If a stroke, orthopedic injury or other cause has made a loved one dependent on an assistive device such as a wheelchair, walker or cane, it’s important to know the best way to help him with his mobility and safety. And safety — yours and his — is always first.
“When providing care, keep in mind your own safety,” says Christine Schulte, MD, Outpatient Director for Rehabilitation and Sports Therapy Services for Cleveland Clinic Main Campus and Western Region. “You’re not going to provide much assistance if you hurt yourself in the process.”
Care providers should learn proper body mechanics to ensure that they have a clear understanding of their position in relationship to the patient when transferring the person or helping him move with his assistive device.
“The patient should always be as actively involved as possible,” she says. “Even if it’s limited, all mobility is a good thing.”
How to transfer someone from a bed to a wheelchair
- Position the wheelchair. When helping someone transfer out of a bed, start by moving the wheelchair leg rests out of the way, so that you can maneuver the chair as close to the bed as possible. Lock the wheels so the wheelchair doesn’t move.
- Get the person in an upright position. Have the person roll on his side and use his upper extremities to push himself into an upright position as his legs slide over the side of the bed.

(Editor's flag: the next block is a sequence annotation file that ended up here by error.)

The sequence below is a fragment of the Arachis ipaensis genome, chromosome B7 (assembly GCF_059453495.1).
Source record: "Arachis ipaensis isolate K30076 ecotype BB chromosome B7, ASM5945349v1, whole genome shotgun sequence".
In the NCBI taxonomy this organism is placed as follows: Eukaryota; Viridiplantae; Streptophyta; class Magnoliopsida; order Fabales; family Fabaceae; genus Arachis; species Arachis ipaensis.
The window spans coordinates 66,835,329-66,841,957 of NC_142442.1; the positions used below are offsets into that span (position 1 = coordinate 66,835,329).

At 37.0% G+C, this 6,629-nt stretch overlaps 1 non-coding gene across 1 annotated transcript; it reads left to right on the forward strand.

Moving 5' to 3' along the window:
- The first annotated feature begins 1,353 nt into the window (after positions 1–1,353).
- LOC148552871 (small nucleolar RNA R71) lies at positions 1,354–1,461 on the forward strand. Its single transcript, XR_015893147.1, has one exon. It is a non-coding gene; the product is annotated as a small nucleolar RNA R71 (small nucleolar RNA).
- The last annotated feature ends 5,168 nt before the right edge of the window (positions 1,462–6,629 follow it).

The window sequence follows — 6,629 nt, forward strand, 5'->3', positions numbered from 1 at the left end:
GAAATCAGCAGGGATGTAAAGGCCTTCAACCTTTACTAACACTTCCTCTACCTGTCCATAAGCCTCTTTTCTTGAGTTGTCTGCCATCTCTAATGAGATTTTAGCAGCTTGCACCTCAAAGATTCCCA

“Using their body weight for leverage and to let their legs drop to pull their trunk up allows the patient to do more work,” Schulte says. “The person assisting is guiding, versus trying to pull them upright in bed.”
- Help him stand and pivot. Have the person lean forward with his nose over his toes to distribute the weight onto his good foot or feet. Then, help guide and pivot him on the weight-bearing foot orfeet and lower him into the chair.
“If the person is very weak, you should tighten a belt around their waist to help guide them, and it gives the caregiver something to hold onto to guide their movement,” Schulte advises. “If they have loose clothing on, it’s just going to slip under your hands creating an unsafe transfer.”
How to help someone navigate stairs
When helping someone climb up stairs, it’s best to walk next to or behind him. If he starts to fall, it’s easier to nudge him forward. Keep your hand on his shoulders or on the belt to keep his center of gravity forward.
If he is descending, stand in front of him, since it’s easier to help him keep his balance than trying to hold onto him from behind if he falls.
Also, the person should lead with his good foot going up the steps, and with his bad foot going down the steps, so that the good leg is always initiating the movement.
“If they’re really struggling, there’s no reason they can’t sit on the steps and scoot themselves up and down until they get a little bit stronger,” Schulte says. They can also transition at the top of a stool, then a chair, then to a standing position.
Keep the disabled person’s home clear of clutter on the floor, such as extension cords, laundry baskets and throw rugs that can cause the person to trip or fall. Lastly, ensure that hallways and walkways are well lit so the person has a clear pathway that he can see.